The oversight board, which began hearing cases in October 2020, two years after it was first announced, had a nearly impossible task on its hands when it took up the case of whether to uphold Facebook's unilateral ban of the then-most powerful person in the world. 

Holding Facebook accountable for failing to fairly make that call is, in and of itself, the right call here.

The next step will be just as important. Facebook has six months to explain itself, and to create a post hoc process it can apply the next time a Donald Trump -- that is, a leading politician who uses the platform to spread objectively false information -- comes along. (Arguably, that's already happened many times, including in 2017 during the genocide in Myanmar. The UN said Facebook played a "determining role" in fueling the tragedy.)

Everyone, unhappy


Me, when thinking about Facebook, Twitter and YouTube.

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If there's one thing we know about governments of the people, by the people and for the people, it's that they're messy.

Facebook, Twitter and YouTube have failed, embarrassingly and often, to uphold their duties as stewards of the largest social media platforms on the globe. I've advocated that the US government force tech companies to cope with the problem, and I agree with many people that existing laws can be reformed to use a cudgel to force social media companies to appropriately moderate content on their platforms. Twitter imposed a lifetime ban on Trump on Jan. 8, while YouTube said in March that it will reverse its ban on the former president when "the risk of violence has decreased."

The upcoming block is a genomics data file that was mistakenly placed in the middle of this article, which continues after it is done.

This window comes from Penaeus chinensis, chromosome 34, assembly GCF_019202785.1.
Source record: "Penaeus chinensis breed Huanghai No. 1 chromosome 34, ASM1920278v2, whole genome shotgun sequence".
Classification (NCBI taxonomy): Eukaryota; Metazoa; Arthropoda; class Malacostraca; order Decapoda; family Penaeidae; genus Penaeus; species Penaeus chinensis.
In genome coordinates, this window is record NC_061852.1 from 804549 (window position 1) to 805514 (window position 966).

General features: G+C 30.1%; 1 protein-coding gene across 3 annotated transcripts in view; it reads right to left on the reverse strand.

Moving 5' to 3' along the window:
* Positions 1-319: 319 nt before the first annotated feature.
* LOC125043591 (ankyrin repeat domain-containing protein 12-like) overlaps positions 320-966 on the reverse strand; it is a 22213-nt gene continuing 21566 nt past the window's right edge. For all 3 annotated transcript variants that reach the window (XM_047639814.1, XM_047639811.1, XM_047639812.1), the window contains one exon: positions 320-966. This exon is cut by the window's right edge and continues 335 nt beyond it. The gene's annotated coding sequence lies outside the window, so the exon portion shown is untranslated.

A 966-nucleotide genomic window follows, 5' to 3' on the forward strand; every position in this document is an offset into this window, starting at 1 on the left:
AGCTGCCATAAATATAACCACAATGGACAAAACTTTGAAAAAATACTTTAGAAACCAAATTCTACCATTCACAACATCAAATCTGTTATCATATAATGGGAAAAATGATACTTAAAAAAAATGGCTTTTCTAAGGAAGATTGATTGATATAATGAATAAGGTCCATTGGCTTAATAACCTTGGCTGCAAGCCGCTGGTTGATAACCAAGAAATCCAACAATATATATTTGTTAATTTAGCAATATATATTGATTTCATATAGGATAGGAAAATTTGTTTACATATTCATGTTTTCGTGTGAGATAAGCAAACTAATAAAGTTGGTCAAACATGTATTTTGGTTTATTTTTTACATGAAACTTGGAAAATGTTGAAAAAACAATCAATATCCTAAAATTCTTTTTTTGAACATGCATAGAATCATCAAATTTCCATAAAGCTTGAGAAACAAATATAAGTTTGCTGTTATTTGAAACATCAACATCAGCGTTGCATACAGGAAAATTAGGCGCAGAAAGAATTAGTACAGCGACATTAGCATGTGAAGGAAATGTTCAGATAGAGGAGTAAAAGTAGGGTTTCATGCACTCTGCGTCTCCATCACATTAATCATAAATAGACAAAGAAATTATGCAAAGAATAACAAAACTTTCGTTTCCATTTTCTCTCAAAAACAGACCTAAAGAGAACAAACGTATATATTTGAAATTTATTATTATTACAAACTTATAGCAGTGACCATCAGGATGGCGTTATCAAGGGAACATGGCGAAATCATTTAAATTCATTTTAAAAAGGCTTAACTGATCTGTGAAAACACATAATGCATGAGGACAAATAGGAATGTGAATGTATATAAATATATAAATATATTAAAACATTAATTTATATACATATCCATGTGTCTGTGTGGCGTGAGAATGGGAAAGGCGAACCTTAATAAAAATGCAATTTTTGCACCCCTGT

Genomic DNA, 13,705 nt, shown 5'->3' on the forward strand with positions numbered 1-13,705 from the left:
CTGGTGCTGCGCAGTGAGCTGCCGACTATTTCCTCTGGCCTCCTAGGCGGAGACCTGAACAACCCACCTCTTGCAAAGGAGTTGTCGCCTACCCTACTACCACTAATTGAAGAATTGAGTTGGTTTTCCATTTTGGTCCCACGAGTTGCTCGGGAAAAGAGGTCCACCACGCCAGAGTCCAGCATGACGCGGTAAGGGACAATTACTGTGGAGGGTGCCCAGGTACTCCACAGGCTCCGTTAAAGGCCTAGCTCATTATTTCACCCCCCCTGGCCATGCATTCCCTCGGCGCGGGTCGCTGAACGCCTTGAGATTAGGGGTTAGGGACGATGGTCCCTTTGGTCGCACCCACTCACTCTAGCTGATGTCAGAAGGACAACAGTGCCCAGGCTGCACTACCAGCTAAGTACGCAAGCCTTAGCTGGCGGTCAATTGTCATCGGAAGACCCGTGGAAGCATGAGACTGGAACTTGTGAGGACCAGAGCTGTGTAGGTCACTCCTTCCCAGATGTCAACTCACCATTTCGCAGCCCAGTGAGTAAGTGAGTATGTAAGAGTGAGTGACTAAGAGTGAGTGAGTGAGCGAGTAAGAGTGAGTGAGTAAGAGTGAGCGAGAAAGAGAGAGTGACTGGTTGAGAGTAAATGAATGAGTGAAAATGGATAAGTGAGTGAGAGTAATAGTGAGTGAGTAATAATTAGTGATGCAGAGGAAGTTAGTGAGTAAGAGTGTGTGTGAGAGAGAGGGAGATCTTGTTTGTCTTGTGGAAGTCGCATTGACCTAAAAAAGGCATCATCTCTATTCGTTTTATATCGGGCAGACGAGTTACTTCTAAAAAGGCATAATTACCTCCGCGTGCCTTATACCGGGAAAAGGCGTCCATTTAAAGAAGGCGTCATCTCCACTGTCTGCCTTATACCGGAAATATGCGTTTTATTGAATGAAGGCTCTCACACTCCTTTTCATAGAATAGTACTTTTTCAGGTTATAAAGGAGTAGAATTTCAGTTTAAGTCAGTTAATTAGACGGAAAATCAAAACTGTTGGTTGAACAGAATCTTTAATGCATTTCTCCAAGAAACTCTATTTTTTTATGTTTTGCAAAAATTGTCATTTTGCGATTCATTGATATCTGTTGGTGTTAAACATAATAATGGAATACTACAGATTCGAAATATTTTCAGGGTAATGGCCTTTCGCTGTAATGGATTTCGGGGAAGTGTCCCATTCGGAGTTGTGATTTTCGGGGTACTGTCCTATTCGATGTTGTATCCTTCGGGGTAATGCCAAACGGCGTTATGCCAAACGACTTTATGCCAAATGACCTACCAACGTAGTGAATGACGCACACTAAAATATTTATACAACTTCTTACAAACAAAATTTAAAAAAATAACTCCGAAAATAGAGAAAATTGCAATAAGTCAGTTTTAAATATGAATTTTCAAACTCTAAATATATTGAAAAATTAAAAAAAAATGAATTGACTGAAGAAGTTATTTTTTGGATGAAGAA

But many people are frustrated that, in the meantime, Facebook's oversight board didn't make a decision for the company.

"Facebook's failure to control this content to begin with, and the overwhelming volume of dangerous content that remains on the platform show the inadequacy of the Oversight Board," wrote The Real Facebook Oversight Board, a protest organization created by internet advocates critical of Facebook's failures and attempts to avoid responsibility for them, after the Trump decision was published Wednesday. "Don't be fooled -- Facebook wants a gold star."

It's important that Facebook get this right, and that YouTube and Twitter follow its example. And not just because people like me want them to step up. Dictators around the world are using their platforms in far more dangerous ways than Trump did, stoking violence and worsening divisions in India, the Philippines and Brazil.

Trump may very well end up back on Facebook as a result of all this, and in the meantime, his supporters can repost the comments he releases on his new blog to Facebook and Twitter. But that isn't the point. What matters is that whatever Facebook does, it be consistent, transparent and fair.

The oversight board did its part with the 12 words that held Facebook accountable. And it was right.